What we need in the church is something to which, alas, the self-styled leadership gurus out there seem oblivious; namely, a theology of leadership. And the very first aspect of that theology should be the fact that the vision and values of the church are not only different from the world’s, they are competitive with them! In the church, we don’t believe in a sui generis and eternal “Nature;” we believe in creation. In the church we don’t believe in luck or coincidence; we believe in Providence. In the church we don’t believe in mistakes or moral “pathology” or “oops” or “uh oh;” we believe in sin.  In the church we don’t believe in human development or self-actualization or whatever label for “do-it-yourself salvation” the culture is giving it these days; we believe in salvation, and that’s not something you’re going to find within yourself, because God gives it or you don’t get it at all. In the church we don’t believe in “conflict resolution,” we believe in confession and repentance and forgiveness. You get the point? If it “works” in the world, that’s probably the best reason not to try it in the church...if its really the church we’re talking about.

And so, it is important to distinguish between “leadership” in the biblical sense from “leadership” in the secular sense, leadership in the world and leadership in the church. We already have far too much of the world in the church! In the secular sense, leadership is purely about skills and the exercise of those skills; consequently, it can be either salubrious and beneficial, or it can be malicious and Machiavellian (Been to a deacons’ meeting?). However, in the biblical sense, leadership is not about skills at all! It is a matter of calling...period. Even if you possess no leadership “skills,” but God says you’re a leader, you’re a leader! Indeed, most of the time God seems (with intentionality?) to choose those who are deeply deficient or fatally flawed or intensely inadequate through whom to do His work (Yeah, I know what you’re thinking: “You oughta know!”). “God writes straight with crooked lines” I guess you could say. Perhaps it is God’s way of saying, “It’s really not about you; it’s about Me.”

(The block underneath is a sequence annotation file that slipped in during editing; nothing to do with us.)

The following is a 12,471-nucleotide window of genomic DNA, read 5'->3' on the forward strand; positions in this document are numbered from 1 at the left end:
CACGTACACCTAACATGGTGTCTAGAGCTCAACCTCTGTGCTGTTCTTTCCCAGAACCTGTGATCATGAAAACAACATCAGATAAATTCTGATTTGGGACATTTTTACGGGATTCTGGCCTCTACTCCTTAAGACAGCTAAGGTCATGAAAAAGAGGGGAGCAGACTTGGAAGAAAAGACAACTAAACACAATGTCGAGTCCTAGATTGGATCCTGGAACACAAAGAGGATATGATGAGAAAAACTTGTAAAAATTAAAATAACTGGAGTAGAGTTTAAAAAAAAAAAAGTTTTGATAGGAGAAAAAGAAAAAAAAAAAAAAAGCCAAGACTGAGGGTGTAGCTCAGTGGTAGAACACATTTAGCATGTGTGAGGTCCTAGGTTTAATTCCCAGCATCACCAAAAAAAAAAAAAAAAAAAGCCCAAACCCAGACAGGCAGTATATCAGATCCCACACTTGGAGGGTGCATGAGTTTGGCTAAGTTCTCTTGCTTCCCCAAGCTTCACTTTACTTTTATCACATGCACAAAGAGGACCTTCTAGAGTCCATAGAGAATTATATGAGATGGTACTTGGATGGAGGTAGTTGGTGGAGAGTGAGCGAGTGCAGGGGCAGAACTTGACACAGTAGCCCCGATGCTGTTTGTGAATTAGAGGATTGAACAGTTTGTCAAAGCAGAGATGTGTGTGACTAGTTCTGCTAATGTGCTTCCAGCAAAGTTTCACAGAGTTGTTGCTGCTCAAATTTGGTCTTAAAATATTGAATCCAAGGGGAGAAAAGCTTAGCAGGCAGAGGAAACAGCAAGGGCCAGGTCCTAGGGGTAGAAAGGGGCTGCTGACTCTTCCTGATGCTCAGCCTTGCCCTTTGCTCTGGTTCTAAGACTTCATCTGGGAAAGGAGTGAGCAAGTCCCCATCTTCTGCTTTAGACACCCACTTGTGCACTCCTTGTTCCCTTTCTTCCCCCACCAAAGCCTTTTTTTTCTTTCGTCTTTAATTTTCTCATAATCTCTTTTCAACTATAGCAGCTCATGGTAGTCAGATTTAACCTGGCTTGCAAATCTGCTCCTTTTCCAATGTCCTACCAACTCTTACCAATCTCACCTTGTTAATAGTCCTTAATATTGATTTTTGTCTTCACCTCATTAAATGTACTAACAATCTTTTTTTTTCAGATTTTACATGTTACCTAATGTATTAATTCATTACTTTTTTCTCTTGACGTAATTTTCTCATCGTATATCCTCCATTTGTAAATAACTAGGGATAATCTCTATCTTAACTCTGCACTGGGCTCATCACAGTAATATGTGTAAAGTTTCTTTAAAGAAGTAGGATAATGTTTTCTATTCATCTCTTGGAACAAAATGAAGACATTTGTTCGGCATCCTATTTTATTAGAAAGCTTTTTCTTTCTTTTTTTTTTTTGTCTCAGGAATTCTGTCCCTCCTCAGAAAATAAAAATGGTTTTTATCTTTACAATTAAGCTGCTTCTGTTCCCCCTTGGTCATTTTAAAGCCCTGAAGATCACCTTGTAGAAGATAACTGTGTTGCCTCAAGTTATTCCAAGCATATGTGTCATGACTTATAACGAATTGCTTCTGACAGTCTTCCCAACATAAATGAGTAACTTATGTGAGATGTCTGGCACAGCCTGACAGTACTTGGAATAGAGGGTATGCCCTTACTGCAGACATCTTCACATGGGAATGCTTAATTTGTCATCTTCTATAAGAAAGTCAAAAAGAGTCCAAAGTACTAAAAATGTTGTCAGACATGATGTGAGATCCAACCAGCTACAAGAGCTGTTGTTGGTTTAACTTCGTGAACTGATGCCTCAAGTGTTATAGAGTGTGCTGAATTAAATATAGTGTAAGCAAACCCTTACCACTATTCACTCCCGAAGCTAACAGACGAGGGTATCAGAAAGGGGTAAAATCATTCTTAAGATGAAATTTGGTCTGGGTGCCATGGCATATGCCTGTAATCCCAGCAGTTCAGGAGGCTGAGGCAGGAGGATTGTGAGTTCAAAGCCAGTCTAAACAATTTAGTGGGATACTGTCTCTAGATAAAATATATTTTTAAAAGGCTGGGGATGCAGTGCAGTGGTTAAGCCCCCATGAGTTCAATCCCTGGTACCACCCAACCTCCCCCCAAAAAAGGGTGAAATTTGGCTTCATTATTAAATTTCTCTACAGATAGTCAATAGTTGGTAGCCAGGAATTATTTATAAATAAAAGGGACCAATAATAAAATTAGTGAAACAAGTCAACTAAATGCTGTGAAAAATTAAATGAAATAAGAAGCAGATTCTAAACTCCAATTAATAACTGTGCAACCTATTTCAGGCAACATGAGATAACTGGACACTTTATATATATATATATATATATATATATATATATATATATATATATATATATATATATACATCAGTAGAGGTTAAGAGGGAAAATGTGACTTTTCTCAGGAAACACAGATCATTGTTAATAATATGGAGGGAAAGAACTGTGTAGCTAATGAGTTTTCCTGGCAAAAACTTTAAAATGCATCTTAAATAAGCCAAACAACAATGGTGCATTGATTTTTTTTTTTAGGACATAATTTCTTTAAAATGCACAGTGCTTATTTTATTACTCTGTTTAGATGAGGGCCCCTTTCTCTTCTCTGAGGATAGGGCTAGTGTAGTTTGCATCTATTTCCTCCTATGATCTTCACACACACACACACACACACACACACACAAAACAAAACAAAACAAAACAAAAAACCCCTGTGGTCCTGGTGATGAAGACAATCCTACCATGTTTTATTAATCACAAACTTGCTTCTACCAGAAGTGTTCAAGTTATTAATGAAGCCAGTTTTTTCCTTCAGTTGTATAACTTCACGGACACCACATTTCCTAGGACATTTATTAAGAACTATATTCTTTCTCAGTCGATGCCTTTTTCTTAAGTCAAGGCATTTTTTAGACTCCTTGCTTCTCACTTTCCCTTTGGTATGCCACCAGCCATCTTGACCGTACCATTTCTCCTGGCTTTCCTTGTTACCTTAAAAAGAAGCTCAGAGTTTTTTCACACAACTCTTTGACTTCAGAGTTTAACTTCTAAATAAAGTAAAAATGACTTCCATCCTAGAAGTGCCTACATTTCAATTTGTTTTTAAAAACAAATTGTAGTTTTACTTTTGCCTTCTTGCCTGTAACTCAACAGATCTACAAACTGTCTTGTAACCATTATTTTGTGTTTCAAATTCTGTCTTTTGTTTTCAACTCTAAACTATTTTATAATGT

The first thing we have to do when we’re talking about leadership in the church, the first thing we have to do, the very first thing we have to do, is to be sure that we’re talking about the church! Maybe we should start with my student.


John King said...

A very interesting post. I think you are right. However, could it be that the biblical perspective of leadership, a calling is a call for leadership in a space that is not what we call "the church" today. I wonder if Paul would ever have been approved by a search committee of any of the churches today. Maybe the call is to a particular task, function, or mission and not a call to a "position" within an institution. Maybe when we listen for the word of God today, we are listening to the wrong people. Maybe the ones called are not "in" the church.....hmmmmmm. Just wondering.

R. Wayne Stacy said...

Astute observation, John - that Paul likely would never have been approved by a search committee in today's churches, a testimony to how deeply flawed the whole search process is and how fully assimilated today's churches have become to the world's ways of doing things. The mantra in today's churches seems to be, "If it will work in the board room, it'll work in the church." Yet, when I read the New Testament, one thing is crystal clear - The church of Jesus Christ is a COUNTER-cultural reality. I get uneasy when the best ideas we can come up with in the church always seem to come from whatever is trendy or fashionable in the world.